Brewers: Milwaukee's "Beast Mode" was inspired by Prince Fielder's kids and the movie Monsters, Inc.
Diamondbacks: Was the team's "Snake" inspired by the movie Dodgeball?
Yadier Molina: The Cardinal catcher either did a "cry baby" or motorcycle celebration during the NLCS.
Rangers: Texas' "claw and antler" started in 2010 and started the signaling to the dugout trend.
None, they're all lame.



Weirdest injury:
Jeremy Affeldt: The Giants left-hander suffered a deep cut that required surgery on his right hand when he used a knife to attempt to separate frozen hamburger patties.
Sergio Escalona: The Houston reliever suffered a spraining ankle when he tripped over a glove during batting practice.
Matt Holliday: The Cardinals left fielder left a game after a moth flew into his ear.
Zack Greinke: The Brewers' ace debuted on the disabled list after he broke a rib in a pickup basketball game before spring training started.
Chris Narveson: Another Brewer pitcher with an odd injury, the left-hander cut himself while fixing his glove.

 

Most Impressive home run:
Juan Francisco

Justin Upton

• Prince Fielder

Mark Trumbo

Mike Stanton




Best defensive play:
Asdrubal Cabrera

Brandon Phillips

Ben Revere

Jeff Francoeur

Sam Fuld




So, cast your vote and check back Friday for not only the winners, but also the choices from our staff.

For more baseball news, rumors and analysis, follow @EyeOnBaseball on Twitter, subscribe to the RSS feed and "like" us on Facebook.
Posted on: December 22, 2011 10:57 am
 

Homegrown Team: St. Louis Cardinals

Albert Pujols

By C. Trent Rosecrans


What if players were only permitted to stay with the team that originally made them a professional? No trades, no Rule-5 Draft, no minor or major league free agency ... once you are a professional baseball player, you stay in that organization. This series shows how all 30 teams would look. We give you: Homegrown teams. To view the schedule/past entries of this feature, click here.

While most of the teams on our list would love a do-over for 2011 -- or at least part of it, the season somehow worked out pretty well for the St. Louis Cardinals, a team that took advantage of an epic collapse and capitalized upon its chance by winning the World Series. The moves made by both the current management team and former executives, all worked out for one glorious season in St. Louis, so it's another example of why the exercise is for fun only. But there's one thing our Homegrown Cardinals have that the 2012 version doesn't -- Albert Pujols

Lineup

1. Jon Jay, RF
2. Placido Polanco, 3B
3. Albert Pujols, 1B
4. Allen Craig, LF
5. Colby Rasmus, CF
6. Yadier Molina, C
7. Brendan Ryan, SS
8. Skip Schumaker, 2B

Starting Rotation

1. Dan Haren
2. Jaime Garcia
3. Kyle McClellan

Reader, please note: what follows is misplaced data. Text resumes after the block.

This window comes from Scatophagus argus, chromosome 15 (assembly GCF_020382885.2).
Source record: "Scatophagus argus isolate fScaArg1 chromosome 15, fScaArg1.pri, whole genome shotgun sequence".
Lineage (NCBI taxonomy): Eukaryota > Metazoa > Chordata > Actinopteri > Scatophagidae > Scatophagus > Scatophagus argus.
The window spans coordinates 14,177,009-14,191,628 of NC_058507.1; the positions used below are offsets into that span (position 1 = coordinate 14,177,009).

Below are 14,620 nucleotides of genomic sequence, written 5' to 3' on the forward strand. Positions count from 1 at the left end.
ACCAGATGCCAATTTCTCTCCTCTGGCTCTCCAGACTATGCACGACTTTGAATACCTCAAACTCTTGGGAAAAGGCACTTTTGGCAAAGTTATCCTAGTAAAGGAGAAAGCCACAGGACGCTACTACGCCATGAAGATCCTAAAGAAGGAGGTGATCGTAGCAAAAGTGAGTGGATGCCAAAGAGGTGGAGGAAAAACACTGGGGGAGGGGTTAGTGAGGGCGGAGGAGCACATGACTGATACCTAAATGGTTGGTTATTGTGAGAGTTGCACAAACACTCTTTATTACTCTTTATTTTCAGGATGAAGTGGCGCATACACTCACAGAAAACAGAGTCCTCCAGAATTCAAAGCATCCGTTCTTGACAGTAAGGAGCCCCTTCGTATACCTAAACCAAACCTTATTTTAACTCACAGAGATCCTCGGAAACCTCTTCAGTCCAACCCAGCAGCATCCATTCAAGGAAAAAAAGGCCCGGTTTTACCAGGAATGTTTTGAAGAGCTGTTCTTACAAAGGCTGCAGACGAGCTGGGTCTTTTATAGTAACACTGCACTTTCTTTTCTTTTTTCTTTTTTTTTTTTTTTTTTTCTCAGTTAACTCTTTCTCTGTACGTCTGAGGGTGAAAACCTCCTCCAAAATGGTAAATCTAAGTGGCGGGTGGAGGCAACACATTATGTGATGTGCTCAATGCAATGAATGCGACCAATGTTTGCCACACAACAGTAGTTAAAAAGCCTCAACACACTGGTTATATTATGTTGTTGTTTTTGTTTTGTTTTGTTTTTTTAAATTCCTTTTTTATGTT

4. Chris Narveson
5. Lance Lynn

Bullpen

Closer - Chris Perez
Set up - Mitchell Boggs, Fernando Salas, Luke Gregerson, Blake Hawksworth, Eduardo Sanchez

Notable Bench Players

The bench has some interesting players -- you have defensive replacements in Jack Wilson and Coco Crisp, some pop in Brett Wallace, J.D. Drew and Rick Ankiel, as well as some versatility in Daniel Descalso. Daric Barton's there, too, but not sure where or when he'd ever play considering Pujols is still a Cardinal here.

What's Good?

Any lineup with Pujols is not bad -- but it's not overwhelming, either. While lacking some of the firepower from Matt Holliday and Lance Berkman, there are still some passable players. While there's no Chris Carpenter or Adam Wainwright, there is Dan Haren and the top two of the rotation are good. The strength of this team -- and Tony La Russa would certainly love this -- is the bullpen. Not only are their Cardinals holdovers of Motte, Boggs, Salas and Sanchez, you also add Perez, Gergerson and Hawksowrth, giving this team plenty of relief options. 

What's Not?

After the top two in the rotation, the rest are pretty pedestrian. McClellan is not only in the rotation -- where he started in 2011 -- but he's also going to be either a No. 3 or No. 4. The outfield isn't terrible, but when you take away Berkman and Holliday, it's going to pale in comparison.

Comparison to real 2011

Let's just get to the point, the margin for error for the 2011 St. Louis Cardinals was razor thin, but they stayed on the right side of it just enough to go on to one of the most exciting, improbable runs of all time to capture the World Series title. There is no way this hypothetical team could do anything close to what the real Cardinals did. The offensive firepower isn't the same and there's no Chris Carpenter. No, this team doesn't just fail to win the World Series or make the playoffs, it fails to reach .500 and probably finishes in the bottom half of our made-up NL Central.

Next: Ranking the Homegrown teams.

For more baseball news, rumors and analysis, follow @eyeonbaseball on Twitter or subscribe to the RSS feed.
Posted on: December 16, 2011 12:06 pm
 

La Russa talks about 'unavoidable' Pujols signing



By Matt Snyder


The Cardinals losing Albert Pujols was "unavoidable," says former manager Tony La Russa, according to the St. Louis Post-Dispatch. The now-retired manager seemed to defend both the Cardinals and Pujols -- who signed a 10-year, $254 million contract with the Angels -- and La Russa instead specifically blamed "the system."